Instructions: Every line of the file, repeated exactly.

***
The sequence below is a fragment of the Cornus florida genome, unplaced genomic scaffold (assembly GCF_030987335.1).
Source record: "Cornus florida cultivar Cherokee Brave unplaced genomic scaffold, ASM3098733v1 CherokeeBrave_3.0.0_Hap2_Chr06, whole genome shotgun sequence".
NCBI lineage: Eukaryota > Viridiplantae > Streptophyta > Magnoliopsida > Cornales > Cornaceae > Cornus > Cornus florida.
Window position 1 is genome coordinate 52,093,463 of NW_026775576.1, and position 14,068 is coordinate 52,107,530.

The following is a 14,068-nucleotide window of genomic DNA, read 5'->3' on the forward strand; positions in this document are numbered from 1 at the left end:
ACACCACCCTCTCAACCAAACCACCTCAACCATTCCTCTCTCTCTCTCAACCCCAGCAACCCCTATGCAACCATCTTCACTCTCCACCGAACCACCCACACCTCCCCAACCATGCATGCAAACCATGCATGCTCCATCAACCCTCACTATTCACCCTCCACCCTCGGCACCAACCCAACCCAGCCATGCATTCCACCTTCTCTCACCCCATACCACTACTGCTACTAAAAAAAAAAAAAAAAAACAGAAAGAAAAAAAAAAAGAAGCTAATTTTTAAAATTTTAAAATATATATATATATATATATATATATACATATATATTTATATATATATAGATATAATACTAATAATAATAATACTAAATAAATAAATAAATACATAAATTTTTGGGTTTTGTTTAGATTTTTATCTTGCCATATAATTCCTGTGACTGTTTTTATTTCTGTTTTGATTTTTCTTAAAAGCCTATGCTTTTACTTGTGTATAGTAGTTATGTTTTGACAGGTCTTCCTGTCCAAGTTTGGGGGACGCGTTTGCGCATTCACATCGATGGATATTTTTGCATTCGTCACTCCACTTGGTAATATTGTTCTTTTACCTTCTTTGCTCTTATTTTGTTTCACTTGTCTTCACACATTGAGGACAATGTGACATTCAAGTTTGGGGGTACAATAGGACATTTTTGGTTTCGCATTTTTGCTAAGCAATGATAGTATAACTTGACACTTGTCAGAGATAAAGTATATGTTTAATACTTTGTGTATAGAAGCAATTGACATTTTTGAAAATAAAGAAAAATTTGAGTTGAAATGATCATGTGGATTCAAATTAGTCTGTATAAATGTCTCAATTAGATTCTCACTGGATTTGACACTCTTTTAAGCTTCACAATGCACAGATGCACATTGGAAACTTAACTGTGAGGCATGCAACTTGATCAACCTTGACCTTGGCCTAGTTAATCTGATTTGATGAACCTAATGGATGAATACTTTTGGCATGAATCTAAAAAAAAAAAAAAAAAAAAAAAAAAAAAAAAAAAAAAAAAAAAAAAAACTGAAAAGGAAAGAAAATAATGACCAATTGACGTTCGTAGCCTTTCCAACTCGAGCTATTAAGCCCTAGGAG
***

The sequence below is a fragment of the Cornus florida genome, unplaced genomic scaffold (assembly GCF_030987335.1).
Source record: "Cornus florida cultivar Cherokee Brave unplaced genomic scaffold, ASM3098733v1 CherokeeBrave_3.0.0_Hap2_Chr06, whole genome shotgun sequence".
NCBI lineage: Eukaryota > Viridiplantae > Streptophyta > Magnoliopsida > Cornales > Cornaceae > Cornus > Cornus florida.
Window position 1 is genome coordinate 52,093,463 of NW_026775576.1, and position 14,068 is coordinate 52,107,530.

The following is a 14,068-nucleotide window of genomic DNA, read 5'->3' on the forward strand; positions in this document are numbered from 1 at the left end:
ACACCACCCTCTCAACCAAACCACCTCAACCATTCCTCTCTCTCTCTCAACCCCAGCAACCCCTATGCAACCATCTTCACTCTCCACCGAACCACCCACACCTCCCCAACCATGCATGCAAACCATGCATGCTCCATCAACCCTCACTATTCACCCTCCACCCTCGGCACCAACCCAACCCAGCCATGCATTCCACCTTCTCTCACCCCATACCACTACTGCTACTAAAAAAAAAAAAAAAAAACAGAAAGAAAAAAAAAAAGAAGCTAATTTTTAAAATTTTAAAATATATATATATATATATATATATATACATATATATTTATATATATATAGATATAATACTAATAATAATAATACTAAATAAATAAATAAATACATAAATTTTTGGGTTTTGTTTAGATTTTTATCTTGCCATATAATTCCTGTGACTGTTTTTATTTCTGTTTTGATTTTTCTTAAAAGCCTATGCTTTTACTTGTGTATAGTAGTTATGTTTTGACAGGTCTTCCTGTCCAAGTTTGGGGGACGCGTTTGCGCATTCACATCGATGGATATTTTTGCATTCGTCACTCCACTTGGTAATATTGTTCTTTTACCTTCTTTGCTCTTATTTTGTTTCACTTGTCTTCACACATTGAGGACAATGTGACATTCAAGTTTGGGGGTACAATAGGACATTTTTGGTTTCGCATTTTTGCTAAGCAATGATAGTATAACTTGACACTTGTCAGAGATAAAGTATATGTTTAATACTTTGTGTATAGAAGCAATTGACATTTTTGAAAATAAAGAAAAATTTGAGTTGAAATGATCATGTGGATTCAAATTAGTCTGTATAAATGTCTCAATTAGATTCTCACTGGATTTGACACTCTTTTAAGCTTCACAATGCACAGATGCACATTGGAAACTTAACTGTGAGGCATGCAACTTGATCAACCTTGACCTTGGCCTAGTTAATCTGATTTGATGAACCTAATGGATGAATACTTTTGGCATGAATCTAAAAAAAAAAAAAAAAAAAAAAAAAAAAAAAAAAAAAAAAAAAAAAAAACTGAAAAGGAAAGAAAATAATGACCAATTGACGTTCGTAGCCTTTCCAACTCGAGCTATTAAGCCCTAGGAG